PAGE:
Computershare: Going Global Through Acquisitions

By Victoria Chang, George Foster
2002 | Case No. IB28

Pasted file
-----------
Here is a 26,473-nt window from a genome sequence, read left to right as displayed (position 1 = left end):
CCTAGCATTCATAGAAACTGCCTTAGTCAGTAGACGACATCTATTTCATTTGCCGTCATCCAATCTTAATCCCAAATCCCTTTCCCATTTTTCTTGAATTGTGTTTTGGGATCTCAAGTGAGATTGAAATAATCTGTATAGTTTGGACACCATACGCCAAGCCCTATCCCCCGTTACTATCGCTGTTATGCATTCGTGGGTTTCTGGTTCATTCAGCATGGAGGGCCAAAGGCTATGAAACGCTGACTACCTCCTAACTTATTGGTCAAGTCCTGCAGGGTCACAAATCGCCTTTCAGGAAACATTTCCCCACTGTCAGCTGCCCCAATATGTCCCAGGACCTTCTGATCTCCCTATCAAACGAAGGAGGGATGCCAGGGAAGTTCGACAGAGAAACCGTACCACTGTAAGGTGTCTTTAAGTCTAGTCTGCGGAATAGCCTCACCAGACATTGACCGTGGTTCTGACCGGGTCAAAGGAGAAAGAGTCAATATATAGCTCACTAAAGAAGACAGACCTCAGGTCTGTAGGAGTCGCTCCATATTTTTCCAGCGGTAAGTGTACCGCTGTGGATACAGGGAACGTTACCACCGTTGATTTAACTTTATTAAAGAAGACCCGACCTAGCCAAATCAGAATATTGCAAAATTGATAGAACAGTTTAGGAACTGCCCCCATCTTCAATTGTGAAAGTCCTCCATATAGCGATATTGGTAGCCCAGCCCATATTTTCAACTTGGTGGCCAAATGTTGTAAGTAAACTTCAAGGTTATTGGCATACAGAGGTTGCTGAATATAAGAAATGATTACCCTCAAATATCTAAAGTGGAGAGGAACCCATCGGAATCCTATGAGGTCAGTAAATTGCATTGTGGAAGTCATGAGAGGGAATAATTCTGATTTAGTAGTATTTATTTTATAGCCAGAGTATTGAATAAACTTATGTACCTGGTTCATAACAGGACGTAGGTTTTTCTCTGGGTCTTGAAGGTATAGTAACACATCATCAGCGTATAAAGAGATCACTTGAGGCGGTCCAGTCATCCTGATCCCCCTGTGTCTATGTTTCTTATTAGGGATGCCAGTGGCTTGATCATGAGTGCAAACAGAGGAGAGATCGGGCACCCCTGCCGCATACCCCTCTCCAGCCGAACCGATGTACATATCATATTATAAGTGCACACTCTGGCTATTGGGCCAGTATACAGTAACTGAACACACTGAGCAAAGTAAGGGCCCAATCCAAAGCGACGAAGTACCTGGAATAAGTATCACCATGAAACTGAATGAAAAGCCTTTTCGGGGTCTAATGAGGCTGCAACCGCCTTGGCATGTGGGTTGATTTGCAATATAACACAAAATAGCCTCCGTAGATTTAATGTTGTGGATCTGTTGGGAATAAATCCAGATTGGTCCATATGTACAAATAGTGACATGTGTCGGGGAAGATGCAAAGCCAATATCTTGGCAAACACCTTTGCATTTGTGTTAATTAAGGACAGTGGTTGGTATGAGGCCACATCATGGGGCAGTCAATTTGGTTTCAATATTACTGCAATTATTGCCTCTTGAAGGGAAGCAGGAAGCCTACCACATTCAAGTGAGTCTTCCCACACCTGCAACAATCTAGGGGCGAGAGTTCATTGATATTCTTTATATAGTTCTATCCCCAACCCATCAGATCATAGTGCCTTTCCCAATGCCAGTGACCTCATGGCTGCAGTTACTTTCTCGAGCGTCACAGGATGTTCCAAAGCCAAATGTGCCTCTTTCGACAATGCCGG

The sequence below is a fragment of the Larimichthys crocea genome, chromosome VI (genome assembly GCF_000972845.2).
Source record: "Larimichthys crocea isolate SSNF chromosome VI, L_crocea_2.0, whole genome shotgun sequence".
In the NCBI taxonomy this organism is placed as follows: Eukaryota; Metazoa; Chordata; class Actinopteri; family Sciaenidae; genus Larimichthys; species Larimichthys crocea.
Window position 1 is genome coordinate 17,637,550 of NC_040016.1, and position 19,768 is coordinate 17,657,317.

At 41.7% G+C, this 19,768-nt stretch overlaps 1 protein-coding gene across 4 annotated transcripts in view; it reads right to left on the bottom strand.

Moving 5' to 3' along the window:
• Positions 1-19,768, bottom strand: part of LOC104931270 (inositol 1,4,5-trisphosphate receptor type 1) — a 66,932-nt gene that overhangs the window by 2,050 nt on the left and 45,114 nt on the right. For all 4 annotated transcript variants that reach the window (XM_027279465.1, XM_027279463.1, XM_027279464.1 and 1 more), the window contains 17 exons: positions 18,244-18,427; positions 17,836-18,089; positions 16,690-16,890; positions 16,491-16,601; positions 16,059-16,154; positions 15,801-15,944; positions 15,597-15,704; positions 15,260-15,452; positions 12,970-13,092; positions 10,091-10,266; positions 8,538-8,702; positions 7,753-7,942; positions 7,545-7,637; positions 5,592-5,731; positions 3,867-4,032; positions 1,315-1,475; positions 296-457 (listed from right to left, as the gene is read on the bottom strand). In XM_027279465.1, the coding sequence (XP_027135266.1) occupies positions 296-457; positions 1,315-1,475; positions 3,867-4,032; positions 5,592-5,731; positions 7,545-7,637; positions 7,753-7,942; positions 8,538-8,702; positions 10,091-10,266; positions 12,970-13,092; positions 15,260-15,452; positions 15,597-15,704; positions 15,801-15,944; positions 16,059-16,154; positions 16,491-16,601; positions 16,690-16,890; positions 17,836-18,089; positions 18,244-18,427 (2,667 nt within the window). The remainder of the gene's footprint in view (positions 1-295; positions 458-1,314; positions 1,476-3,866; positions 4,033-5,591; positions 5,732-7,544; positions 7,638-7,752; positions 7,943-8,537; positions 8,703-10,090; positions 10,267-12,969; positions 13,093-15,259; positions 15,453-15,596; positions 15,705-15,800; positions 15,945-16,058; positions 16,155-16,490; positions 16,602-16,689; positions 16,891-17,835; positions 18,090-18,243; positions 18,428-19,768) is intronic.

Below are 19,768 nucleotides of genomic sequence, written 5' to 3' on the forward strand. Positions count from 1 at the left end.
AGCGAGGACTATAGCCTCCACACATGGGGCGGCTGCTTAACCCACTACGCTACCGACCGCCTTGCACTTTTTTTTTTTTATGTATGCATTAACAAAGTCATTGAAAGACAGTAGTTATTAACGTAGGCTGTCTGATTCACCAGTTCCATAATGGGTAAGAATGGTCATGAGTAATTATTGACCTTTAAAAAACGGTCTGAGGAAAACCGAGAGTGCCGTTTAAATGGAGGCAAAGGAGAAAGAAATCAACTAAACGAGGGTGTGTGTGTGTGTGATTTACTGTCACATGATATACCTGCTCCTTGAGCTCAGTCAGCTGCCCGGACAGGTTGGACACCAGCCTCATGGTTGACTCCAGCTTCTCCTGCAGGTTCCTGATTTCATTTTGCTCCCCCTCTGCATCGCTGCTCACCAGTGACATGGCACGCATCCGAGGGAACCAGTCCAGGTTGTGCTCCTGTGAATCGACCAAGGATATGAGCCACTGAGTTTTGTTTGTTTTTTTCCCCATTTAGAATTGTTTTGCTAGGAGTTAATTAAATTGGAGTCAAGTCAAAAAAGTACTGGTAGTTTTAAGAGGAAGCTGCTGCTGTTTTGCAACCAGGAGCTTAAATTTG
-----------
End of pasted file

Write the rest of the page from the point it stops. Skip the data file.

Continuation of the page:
This case explores the challenges Computershare, a share registry firm, faces while trying to grow globally through acquisitions. The case outlines Computershare’s phenomenal growth since its founding in 1994 in Melbourne, Australia. By 2001, the company’s market capitalization had risen to more than A$3 billion and Computershare employed over 5,000 people worldwide (from 54 in 1995), mostly in Australia, New Zealand, the U.K., South Africa, Canada, the U.S., and Hong Kong. The company grew sales revenue from A$13.3 million in 1995 to A$724.6 million in 2001, and EBITDA from A$7.6 million in 1995 to A$151.6 million in 2001. However, by December 2001, Computershare’s stock price had fallen from a year’s high of A$9.90 per share to A$4.50 due to concerns about the company’s short-term earnings prospects. On January 20, 2002, Computershare issued a notice to the market, warning investors about the full year 2002 profit result. The market responded to the profit warning badly. The company’s share price fell 34 percent from A$5.39 on January 9 to A$3.75 the following day, wiping out A$1 billion in market capitalization. Industry analysts reacted by downgrading earnings for the company and recommending investors to “reduce,” “hold,” or even “sell” Computershare stock. The case asks students to develop a strategy for Computershare to overcome its difficulties and to devise a future strategy to prove to investors that Computershare could become the number one global share registry.
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